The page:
AR-News: County Commissioner Makes Threat To Kill Wolves
wolffnm at yahoo.com
Fri Aug 15 08:31:52 EDT 2003
Boulder Daily Camera
Wolf fears growing in Colo.
Some residents fear the predators' return is
August 15, 2003
CRAIG Some ranchers in northwestern Colorado say the
area isn't ready for gray wolves, and they are
prepared to take matters into their own hands if the
lanky predators ever show up.
"I'm gonna have to buy a backhoe because if I shoot
one in the winter, I can't dig fast enough by hand,"
Moffat County Commissioner Les Hampton said at a
meeting this week.
The county Land Use Board spent nearly three hours
Tuesday reviewing evidence and discussing wolves,
which were reintroduced in the Northern Rockies in
1995 and have since made a strong comeback.
"These wolves are coming, whether we like it or not,"
said T. Wright Dickinson, an agriculture
According to research by board official Rick Hammel,
wolves have preyed on livestock in northeastern Utah
and Farson, Wyo. One apparent sighting was as close as
Baggs, Wyo., 30 miles north of Craig.
The wolves have done so well that federal wildlife
officials say they are ready to take steps to remove
the predator from the endangered species list. For
now, the animals are known to be roaming in parts of
Wyoming, Idaho and Montana.
It is just a matter of time before wolves come to
Colorado, said Nick Kamzalow, owner of Outdoor
"They'll be killing livestock, and they'll be killing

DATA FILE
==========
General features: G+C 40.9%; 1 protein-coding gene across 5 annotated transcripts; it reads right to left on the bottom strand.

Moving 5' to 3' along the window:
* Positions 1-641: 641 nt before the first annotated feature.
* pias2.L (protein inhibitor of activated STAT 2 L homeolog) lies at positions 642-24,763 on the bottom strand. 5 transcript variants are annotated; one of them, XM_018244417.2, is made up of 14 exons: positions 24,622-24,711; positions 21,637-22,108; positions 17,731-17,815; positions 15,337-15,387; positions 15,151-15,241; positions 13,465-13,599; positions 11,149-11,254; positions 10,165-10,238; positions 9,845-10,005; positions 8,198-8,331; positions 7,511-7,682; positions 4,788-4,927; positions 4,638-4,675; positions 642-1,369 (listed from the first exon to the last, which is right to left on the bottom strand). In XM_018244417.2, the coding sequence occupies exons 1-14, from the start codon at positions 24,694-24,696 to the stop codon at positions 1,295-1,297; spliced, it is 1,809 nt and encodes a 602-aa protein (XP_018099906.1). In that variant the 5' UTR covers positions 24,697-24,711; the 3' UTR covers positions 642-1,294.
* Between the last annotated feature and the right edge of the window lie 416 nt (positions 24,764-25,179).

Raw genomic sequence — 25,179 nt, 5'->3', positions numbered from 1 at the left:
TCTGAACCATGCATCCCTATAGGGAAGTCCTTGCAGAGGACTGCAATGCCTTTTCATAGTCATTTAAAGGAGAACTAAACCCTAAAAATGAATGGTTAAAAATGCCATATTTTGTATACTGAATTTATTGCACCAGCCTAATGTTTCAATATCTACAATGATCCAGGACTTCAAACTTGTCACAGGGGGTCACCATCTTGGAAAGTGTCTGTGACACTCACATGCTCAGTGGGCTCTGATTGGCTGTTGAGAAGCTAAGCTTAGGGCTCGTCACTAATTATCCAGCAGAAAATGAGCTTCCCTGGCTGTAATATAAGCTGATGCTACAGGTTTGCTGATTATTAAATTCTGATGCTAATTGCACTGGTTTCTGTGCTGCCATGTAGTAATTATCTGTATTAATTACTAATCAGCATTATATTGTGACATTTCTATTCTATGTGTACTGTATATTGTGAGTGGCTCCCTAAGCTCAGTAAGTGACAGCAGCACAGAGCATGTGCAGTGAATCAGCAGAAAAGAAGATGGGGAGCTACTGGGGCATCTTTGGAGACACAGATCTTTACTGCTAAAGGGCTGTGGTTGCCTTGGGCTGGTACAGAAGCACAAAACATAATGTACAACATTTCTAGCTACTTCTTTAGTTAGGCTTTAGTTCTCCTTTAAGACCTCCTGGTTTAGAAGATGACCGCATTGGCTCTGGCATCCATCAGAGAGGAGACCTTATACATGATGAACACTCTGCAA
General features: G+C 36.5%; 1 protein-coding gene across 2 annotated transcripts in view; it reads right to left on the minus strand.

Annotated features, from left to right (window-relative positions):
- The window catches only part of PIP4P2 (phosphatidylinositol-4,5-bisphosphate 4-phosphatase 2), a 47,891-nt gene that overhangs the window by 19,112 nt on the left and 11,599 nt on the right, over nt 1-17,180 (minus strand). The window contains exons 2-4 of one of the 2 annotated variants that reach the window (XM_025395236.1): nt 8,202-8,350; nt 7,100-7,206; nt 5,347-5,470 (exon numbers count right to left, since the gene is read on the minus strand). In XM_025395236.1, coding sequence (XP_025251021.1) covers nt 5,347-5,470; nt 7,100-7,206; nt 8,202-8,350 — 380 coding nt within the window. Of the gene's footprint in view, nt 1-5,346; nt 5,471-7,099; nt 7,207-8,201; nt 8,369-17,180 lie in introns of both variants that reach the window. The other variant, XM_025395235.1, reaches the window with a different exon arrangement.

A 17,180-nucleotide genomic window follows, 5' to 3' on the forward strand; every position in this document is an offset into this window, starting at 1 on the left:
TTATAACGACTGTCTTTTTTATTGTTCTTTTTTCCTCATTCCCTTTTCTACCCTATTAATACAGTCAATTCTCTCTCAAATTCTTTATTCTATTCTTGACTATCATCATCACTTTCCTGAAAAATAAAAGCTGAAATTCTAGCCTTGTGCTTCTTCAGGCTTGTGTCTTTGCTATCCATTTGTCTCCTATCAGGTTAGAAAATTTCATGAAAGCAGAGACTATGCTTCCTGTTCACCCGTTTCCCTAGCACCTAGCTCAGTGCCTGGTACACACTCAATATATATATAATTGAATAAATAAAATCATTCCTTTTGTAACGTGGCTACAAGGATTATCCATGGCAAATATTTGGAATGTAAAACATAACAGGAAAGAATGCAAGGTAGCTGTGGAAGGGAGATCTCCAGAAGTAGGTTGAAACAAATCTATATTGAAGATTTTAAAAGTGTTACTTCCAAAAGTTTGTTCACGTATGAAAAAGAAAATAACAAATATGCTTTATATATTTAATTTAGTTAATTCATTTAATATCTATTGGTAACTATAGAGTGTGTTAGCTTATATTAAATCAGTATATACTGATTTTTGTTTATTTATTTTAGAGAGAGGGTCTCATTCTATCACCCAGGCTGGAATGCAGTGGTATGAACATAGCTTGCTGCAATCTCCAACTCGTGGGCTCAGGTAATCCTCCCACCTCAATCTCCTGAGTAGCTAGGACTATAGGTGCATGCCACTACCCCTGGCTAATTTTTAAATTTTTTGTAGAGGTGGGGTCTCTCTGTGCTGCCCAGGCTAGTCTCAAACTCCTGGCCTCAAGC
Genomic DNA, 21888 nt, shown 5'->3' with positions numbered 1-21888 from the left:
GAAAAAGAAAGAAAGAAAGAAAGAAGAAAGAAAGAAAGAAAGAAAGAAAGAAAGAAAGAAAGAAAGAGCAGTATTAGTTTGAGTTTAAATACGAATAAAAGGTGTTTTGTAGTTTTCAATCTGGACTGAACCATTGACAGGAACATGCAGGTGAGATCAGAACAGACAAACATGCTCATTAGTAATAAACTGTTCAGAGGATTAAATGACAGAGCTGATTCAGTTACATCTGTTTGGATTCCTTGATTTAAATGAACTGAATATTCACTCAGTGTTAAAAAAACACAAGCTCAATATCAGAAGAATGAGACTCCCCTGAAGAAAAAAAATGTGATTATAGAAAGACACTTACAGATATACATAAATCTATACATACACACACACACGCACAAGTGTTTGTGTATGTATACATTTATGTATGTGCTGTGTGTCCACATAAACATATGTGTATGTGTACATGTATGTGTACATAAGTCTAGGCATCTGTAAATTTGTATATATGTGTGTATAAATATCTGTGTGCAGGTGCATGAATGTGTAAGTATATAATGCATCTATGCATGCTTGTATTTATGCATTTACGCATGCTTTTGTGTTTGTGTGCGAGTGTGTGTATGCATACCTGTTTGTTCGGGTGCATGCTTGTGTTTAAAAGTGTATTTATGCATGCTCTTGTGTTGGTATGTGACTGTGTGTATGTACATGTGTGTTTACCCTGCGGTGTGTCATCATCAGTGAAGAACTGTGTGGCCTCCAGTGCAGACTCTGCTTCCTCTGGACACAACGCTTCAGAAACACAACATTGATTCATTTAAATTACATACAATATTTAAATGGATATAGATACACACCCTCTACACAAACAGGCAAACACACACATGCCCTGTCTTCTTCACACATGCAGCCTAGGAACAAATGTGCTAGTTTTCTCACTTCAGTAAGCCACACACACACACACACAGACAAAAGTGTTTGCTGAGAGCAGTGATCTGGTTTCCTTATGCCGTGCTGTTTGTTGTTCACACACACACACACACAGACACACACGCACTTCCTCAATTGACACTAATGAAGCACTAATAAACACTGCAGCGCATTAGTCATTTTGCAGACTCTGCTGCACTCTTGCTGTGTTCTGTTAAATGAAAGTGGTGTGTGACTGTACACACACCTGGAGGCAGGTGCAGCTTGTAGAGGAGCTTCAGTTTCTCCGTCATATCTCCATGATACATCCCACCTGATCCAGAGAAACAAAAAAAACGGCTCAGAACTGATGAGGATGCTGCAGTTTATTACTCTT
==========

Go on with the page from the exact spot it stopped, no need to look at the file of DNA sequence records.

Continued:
game," Kamzalow said. "Coyotes and cats have had an
impact on the deer and elk herds, and this will just
add to it."
The board urged county commissioners to stress the
need for a state wolf management plan.
The Colorado Division of Wildlife has no such plan.
Gray wolves are a threatened species in Colorado north
of Interstate 70. South of the highway, the wolves are
Division spokesman Todd Malmsbury said no wild wolves
are confirmed to be living in Colorado and that the
Colorado Wildlife Commission officially opposes
reintroduction of the gray wolf.
He also said the division has drafted directives to
guide personnel in the event of a wolf sighting.
Wyoming, Idaho and Montana are working to demonstrate
to the U.S. Fish and Wildlife Service that they can
successfully manage wolves, which would be the first
step to take the animal off the endangered list.
"I'd be real surprised if you see many wolves over the
next five to 10 years because most of our wolves will
be up in northwest Wyoming and that's quite a way for
wolves to travel through country where they're going
to be considered predators," said Reg Rothwell,
supervisor of biological services for the Wyoming Game
and Fish Department.
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